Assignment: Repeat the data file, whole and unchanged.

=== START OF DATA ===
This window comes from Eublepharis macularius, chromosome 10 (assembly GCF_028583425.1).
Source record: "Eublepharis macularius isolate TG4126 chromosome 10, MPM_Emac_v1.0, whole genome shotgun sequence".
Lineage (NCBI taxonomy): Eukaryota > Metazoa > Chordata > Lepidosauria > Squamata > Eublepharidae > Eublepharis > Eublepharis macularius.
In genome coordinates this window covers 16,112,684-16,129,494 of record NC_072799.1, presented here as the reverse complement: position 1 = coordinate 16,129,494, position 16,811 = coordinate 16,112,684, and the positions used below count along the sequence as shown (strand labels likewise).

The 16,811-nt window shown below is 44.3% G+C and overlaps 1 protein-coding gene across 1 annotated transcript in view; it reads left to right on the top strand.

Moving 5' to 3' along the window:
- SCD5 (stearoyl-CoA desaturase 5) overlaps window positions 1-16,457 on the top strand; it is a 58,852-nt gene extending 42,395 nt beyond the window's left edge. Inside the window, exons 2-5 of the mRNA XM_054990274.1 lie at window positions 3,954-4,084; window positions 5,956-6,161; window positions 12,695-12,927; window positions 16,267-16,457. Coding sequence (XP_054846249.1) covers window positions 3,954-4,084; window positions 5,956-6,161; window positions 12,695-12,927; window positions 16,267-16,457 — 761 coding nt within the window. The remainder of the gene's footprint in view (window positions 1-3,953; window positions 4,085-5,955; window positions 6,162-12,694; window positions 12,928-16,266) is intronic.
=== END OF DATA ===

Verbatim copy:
This window comes from Eublepharis macularius, chromosome 10 (assembly GCF_028583425.1).
Source record: "Eublepharis macularius isolate TG4126 chromosome 10, MPM_Emac_v1.0, whole genome shotgun sequence".
Lineage (NCBI taxonomy): Eukaryota > Metazoa > Chordata > Lepidosauria > Squamata > Eublepharidae > Eublepharis > Eublepharis macularius.
In genome coordinates this window covers 16,112,684-16,129,494 of record NC_072799.1, presented here as the reverse complement: position 1 = coordinate 16,129,494, position 16,811 = coordinate 16,112,684, and the positions used below count along the sequence as shown (strand labels likewise).

The 16,811-nt window shown below is 44.3% G+C and overlaps 1 protein-coding gene across 1 annotated transcript in view; it reads left to right on the top strand.

Moving 5' to 3' along the window:
- SCD5 (stearoyl-CoA desaturase 5) overlaps window positions 1-16,457 on the top strand; it is a 58,852-nt gene extending 42,395 nt beyond the window's left edge. Inside the window, exons 2-5 of the mRNA XM_054990274.1 lie at window positions 3,954-4,084; window positions 5,956-6,161; window positions 12,695-12,927; window positions 16,267-16,457. Coding sequence (XP_054846249.1) covers window positions 3,954-4,084; window positions 5,956-6,161; window positions 12,695-12,927; window positions 16,267-16,457 — 761 coding nt within the window. The remainder of the gene's footprint in view (window positions 1-3,953; window positions 4,085-5,955; window positions 6,162-12,694; window positions 12,928-16,266) is intronic.